Fishery officials and researchers from west, east, and central Africa are meeting in Ghana to improve performance in the traditional fishing sector. It is estimated that between 30 to 50 percent of fish caught in most African countries are wasted due to inadequate storage and processing methods.
The U.N. Food and Agriculture Organization says small scale fishermen produce almost 80 percent of the fish consumed in Africa. However a substantial amount of the value of their catch is lost before it is eaten.
Alhaji Jallow is the senior fisheries officer in the FAO regional office for Africa. He says the situation threatens food security.
"The fish if not transported quickly, in the fresh form to the market, it changes states, and whenever it changes state that is a loss, because you have quality loss, you have nutritional loss from it and due to that people also lose income, revenue and the quantity also is affected," he said. "And even where they transform it or process it, drying technique or smoking, there also they experience loss."
The four-day workshop, headed by the FAO, is discussing methods for collecting and analyzing data in the sector.
Alhaji Jallow says lack of reliable data is a major problem in planning for the industry.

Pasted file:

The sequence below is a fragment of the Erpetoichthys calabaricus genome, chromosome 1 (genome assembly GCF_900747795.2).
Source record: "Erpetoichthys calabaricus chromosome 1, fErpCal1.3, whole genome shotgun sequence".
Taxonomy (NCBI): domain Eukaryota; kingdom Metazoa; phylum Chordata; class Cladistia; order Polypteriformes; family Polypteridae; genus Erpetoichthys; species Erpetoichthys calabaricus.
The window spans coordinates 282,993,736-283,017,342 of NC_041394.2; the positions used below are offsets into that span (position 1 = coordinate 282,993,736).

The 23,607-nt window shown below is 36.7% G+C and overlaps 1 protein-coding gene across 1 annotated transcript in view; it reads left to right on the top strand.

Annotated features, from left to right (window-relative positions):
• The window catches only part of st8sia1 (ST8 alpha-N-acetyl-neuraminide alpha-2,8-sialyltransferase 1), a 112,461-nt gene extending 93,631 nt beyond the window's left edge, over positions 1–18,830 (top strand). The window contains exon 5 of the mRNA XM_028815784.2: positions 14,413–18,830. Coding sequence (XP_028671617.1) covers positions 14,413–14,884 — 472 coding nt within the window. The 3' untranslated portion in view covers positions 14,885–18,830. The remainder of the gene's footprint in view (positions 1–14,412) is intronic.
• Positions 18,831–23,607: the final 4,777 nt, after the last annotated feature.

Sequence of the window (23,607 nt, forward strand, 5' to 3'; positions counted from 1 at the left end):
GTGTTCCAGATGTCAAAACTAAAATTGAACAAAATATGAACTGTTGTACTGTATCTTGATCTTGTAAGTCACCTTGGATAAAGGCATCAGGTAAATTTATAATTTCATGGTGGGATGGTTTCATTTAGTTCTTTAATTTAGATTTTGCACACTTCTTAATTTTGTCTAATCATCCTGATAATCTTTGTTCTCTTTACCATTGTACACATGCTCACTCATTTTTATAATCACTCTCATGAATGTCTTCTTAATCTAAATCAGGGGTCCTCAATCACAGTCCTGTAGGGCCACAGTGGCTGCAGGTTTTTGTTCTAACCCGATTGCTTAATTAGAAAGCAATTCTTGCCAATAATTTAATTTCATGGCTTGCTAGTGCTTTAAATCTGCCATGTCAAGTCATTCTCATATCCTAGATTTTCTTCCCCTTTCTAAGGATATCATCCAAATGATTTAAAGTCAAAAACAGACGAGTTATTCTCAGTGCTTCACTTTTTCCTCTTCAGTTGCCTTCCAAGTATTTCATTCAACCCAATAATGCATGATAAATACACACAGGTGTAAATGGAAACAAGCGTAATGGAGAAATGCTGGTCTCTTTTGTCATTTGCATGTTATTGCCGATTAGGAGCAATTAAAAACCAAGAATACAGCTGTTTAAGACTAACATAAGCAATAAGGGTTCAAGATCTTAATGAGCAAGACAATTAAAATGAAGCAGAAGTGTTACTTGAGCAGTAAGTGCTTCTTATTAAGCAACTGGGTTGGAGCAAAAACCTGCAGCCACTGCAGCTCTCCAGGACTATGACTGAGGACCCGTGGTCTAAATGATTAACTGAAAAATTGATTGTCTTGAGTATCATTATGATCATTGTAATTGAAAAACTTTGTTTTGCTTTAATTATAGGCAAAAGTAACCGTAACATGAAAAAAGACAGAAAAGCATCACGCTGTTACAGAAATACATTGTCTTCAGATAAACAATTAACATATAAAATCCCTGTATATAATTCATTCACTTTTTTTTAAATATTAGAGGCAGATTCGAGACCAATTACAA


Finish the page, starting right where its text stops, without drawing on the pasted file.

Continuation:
"So that we can have an idea on what sort of loss we are dealing with in the region because most of the time we are dealing with estimates, some people talk of 30 percentage lost, some talk of 40 percent lost, some talk of 20 percent lost," Jallow said. "So these estimates create difficulties for decision makers and for planners, so the more effective or efficient the assessment is the better for the planners and decision makers in dealing with the loss in the industry and helping the people to reduce the loss."
Alhaji Jallow says improvements in Africa's fishing sector will boost the income of the estimated seven to 10 million women and men working in the industry.
"Once you reduce the loss, you provide more fish to the consumers, because it means then that more fish is available in terms of quantity and when more fish is available price wise it helps the fisherman or the people who land the fish to gain more income and that fits into what we call food security because if you have more money in you pocket or in you wallet to buy other things as well that you add to fish as a protein," he said.
FAO Africa office Assistant-Director General Oloche Edache says African countries import more than 1.5 million tons of fish at a cost of more than one billion dollars yearly.
The workshop that opened Monday is being attended by participants from Benin, Cote d'Ivoire, Chad, Cameroon, Ghana, Gambia, Malawi, Mali, Nigeria, Kenya, Uganda and Zambia.